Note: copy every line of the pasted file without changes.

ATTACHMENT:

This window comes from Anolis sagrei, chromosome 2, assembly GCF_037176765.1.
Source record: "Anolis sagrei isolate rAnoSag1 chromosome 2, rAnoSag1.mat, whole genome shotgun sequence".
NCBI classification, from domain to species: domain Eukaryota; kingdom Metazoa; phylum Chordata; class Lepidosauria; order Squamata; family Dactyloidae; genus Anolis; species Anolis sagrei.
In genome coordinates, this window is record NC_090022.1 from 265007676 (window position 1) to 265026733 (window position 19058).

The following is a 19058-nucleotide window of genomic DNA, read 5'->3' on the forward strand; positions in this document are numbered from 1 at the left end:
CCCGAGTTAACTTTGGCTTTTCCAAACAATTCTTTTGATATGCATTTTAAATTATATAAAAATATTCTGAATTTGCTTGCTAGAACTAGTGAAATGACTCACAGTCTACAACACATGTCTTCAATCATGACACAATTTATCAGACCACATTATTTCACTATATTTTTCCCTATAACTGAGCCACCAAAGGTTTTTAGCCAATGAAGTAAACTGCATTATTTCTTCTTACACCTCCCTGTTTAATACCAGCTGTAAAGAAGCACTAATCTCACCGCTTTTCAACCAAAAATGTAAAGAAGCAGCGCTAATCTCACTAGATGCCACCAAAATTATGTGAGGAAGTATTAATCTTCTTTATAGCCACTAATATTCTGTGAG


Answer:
This window comes from Anolis sagrei, chromosome 2, assembly GCF_037176765.1.
Source record: "Anolis sagrei isolate rAnoSag1 chromosome 2, rAnoSag1.mat, whole genome shotgun sequence".
NCBI classification, from domain to species: domain Eukaryota; kingdom Metazoa; phylum Chordata; class Lepidosauria; order Squamata; family Dactyloidae; genus Anolis; species Anolis sagrei.
In genome coordinates, this window is record NC_090022.1 from 265007676 (window position 1) to 265026733 (window position 19058).

The following is a 19058-nucleotide window of genomic DNA, read 5'->3' on the forward strand; positions in this document are numbered from 1 at the left end:
CCCGAGTTAACTTTGGCTTTTCCAAACAATTCTTTTGATATGCATTTTAAATTATATAAAAATATTCTGAATTTGCTTGCTAGAACTAGTGAAATGACTCACAGTCTACAACACATGTCTTCAATCATGACACAATTTATCAGACCACATTATTTCACTATATTTTTCCCTATAACTGAGCCACCAAAGGTTTTTAGCCAATGAAGTAAACTGCATTATTTCTTCTTACACCTCCCTGTTTAATACCAGCTGTAAAGAAGCACTAATCTCACCGCTTTTCAACCAAAAATGTAAAGAAGCAGCGCTAATCTCACTAGATGCCACCAAAATTATGTGAGGAAGTATTAATCTTCTTTATAGCCACTAATATTCTGTGAG